It’s a sad but unavoidable truth, but cultural and societal experts believe that the current era of human endeavours will be remembered by future generations mostly for the environmental impact we’ve imposed on the planet. If Pharaonic and Renaissance arts tell us anything, it’s that our current art will be telling that story years from now. So how does art reflect our negative impact on the environment?

Can art, as we know it today, have a bad impact on the environment?

What can be defined as “art“?

To properly explore this question, one must first be able to define what we consider as art today. When we say art, are we talking about the entertainment industry? Literature? Movies? While these things can fall under the general umbrella of art, and each of them in its own way can have a negative impact on the environment, this particular discussion is specific to handmade art, like paintings and sculptures.

In fact, I have previously written an article about the environmental impact of movies and TV shows. People might not understand how much of a positive impact Netflix actually had on our planet. We are no longer producing “DVD box sets”, which literally were CDs covered in plastic.

I am not sure that we will try to reach a point in this article where we fully define the expression of “art”. Not sure that would be appropriate. Furthermore, I am also quite sure it would lead to a lot of angry people in the comment section. That’s how Internet works. 🙂

More than a Pretty Picture

With the digitization of everything around us, a trend has emerged where artists draw and illustrate solely in a digital form that can later be printed and distributed if needed. From an environmental standpoint, this can be regarded as a positive step – less paper, less paint, less toxic materials. But what about the other side of the coin?

Digitization came as a by-product of the long standing ripple effects of the industrial revolution and the creation of computers. The industrial revolution also changed how we manufacture certain art supplies. Art supplies and tools became part of a massive industry that services everyone from small children to professional artists.

The duty of any artist that consumes such products is to investigate their origins.
It’s with great irony that one can regard a painting that depicts deforestation yet is drawn on canvas made from the bark of trees or is painted with paint that comes from factories that release toxic gases into the air.

Toxic materials are still being used in various art industries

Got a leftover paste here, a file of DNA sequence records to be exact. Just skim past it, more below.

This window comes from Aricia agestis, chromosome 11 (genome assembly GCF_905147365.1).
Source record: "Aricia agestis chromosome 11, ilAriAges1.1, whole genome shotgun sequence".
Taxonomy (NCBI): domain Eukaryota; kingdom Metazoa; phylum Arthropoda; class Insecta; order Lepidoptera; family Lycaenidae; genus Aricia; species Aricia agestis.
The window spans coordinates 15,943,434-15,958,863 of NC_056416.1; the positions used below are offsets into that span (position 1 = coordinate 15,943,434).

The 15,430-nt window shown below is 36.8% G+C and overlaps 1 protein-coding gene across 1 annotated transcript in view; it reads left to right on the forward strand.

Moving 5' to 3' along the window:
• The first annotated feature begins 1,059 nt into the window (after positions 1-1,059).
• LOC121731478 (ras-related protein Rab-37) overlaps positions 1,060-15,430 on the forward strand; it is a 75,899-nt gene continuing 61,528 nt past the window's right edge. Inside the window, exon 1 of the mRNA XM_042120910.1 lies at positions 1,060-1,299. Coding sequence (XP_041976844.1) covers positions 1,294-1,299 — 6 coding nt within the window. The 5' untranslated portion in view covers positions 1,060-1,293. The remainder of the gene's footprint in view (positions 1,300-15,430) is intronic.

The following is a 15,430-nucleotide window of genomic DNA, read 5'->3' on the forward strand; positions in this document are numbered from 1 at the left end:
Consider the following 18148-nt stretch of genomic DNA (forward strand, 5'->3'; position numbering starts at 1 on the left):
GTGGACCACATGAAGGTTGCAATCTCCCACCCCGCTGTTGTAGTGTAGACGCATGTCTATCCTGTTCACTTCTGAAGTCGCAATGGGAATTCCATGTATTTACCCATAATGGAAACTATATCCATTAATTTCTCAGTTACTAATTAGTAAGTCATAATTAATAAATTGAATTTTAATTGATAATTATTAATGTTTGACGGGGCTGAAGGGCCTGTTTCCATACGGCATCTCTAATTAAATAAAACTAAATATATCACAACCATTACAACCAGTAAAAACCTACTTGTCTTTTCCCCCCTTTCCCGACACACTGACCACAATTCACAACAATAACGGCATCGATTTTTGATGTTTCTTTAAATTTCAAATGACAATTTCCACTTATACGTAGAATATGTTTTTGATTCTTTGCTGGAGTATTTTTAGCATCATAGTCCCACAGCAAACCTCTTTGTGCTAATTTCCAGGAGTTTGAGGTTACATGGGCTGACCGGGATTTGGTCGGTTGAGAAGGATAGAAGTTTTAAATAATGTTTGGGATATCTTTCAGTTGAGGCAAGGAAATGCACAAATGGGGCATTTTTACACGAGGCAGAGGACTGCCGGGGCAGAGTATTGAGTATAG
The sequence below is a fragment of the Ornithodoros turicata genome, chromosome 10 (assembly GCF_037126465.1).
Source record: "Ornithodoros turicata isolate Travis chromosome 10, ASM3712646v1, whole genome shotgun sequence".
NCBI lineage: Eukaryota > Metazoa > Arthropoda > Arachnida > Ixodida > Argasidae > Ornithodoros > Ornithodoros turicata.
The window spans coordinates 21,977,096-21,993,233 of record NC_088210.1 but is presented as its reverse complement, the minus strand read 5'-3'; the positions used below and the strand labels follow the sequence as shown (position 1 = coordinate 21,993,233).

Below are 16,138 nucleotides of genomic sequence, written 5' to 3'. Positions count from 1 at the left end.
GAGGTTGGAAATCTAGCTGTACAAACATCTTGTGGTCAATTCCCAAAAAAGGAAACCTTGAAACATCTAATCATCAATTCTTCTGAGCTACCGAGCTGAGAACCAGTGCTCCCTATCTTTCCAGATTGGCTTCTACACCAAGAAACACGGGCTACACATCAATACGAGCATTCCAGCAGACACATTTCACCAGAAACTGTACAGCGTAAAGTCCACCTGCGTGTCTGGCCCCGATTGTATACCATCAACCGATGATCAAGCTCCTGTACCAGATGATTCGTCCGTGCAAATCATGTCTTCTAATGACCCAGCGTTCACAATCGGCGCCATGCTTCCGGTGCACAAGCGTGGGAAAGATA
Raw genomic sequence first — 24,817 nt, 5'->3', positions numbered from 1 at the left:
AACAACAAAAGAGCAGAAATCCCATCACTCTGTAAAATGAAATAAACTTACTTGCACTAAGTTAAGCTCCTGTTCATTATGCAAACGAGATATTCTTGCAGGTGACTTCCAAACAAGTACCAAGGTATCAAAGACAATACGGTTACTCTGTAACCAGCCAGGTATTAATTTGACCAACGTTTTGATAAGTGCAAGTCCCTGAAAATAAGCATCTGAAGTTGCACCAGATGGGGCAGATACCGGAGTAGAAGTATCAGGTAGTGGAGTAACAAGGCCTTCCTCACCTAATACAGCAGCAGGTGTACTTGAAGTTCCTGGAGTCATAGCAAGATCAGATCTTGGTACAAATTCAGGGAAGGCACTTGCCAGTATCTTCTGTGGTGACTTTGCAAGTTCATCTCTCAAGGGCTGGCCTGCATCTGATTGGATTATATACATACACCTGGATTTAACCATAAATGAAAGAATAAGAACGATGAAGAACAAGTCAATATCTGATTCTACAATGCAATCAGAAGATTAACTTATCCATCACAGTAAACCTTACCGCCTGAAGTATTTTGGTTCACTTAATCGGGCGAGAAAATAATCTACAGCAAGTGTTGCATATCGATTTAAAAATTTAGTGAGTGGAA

The art supplies industry is lined with toxic materials: plastics, lead-based paints, preservatives, and the list goes on. As it is the duty of artists to avoid using such materials, it’s also the duty of manufacturers to be clear about what kinds of materials they use in their products. Today, several positive steps have already been taken in that direction, the most notable one being the EU implementing a ban on a group of toxic materials used in art supplies. Several major canvas and paper suppliers have already stopped manufacturing non-eco-friendly paper. But is it enough?

How Art Can Move Forward

Art loses meaning when it loses creativity, and it’s about so much more than creating an aesthetically pleasing object to admire. If artists cannot figure out how to use recycled, sustainable, and clean products to express themselves and their ideas through their paintings or sculptures, then they need to reconsider where they stand as artists. The responsibility of creating art that not only reflects and upholds the concepts of environmental awareness, appreciation, and conservation, but also adheres to such principles by avoiding animal tested products, paint made with toxic materials, and products from manufacturers who contribute to industrial waste and deforestation, this responsibility lies fully on the artists and the community that supports them.

The number one concept everyone knows about economy is that demand creates supply. If the demand for such products halts, real change, like the instances mentioned previously, can be witnessed. Environmentally aware art is essential and must be held to much higher regard, same way that artists must be held to much higher standards, as what they create today will be what we are recognized by in history books.

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  1. I see and respect your article. However, it is also important to let people know that art can actually be a good way for people to open their eyes about the environmental catastrophy that is coming our way.

    Let me give you an example. I brought my friends to this museum where everything was made out of ocean plastic. That was the first time my boys (8 and 13 years old) really understood how much plastic pollution that could be found in the sea. These types of events are extremely helpful for people to understand the importance of saving the world,,, do you agree?

    1. Hello Kea,

      I absolutely agree. Art can be used as an education tool to make people (and especially children) learn more about climate change and global warming. 🙂

      Will try to edit the article and include that.

      Kind regards,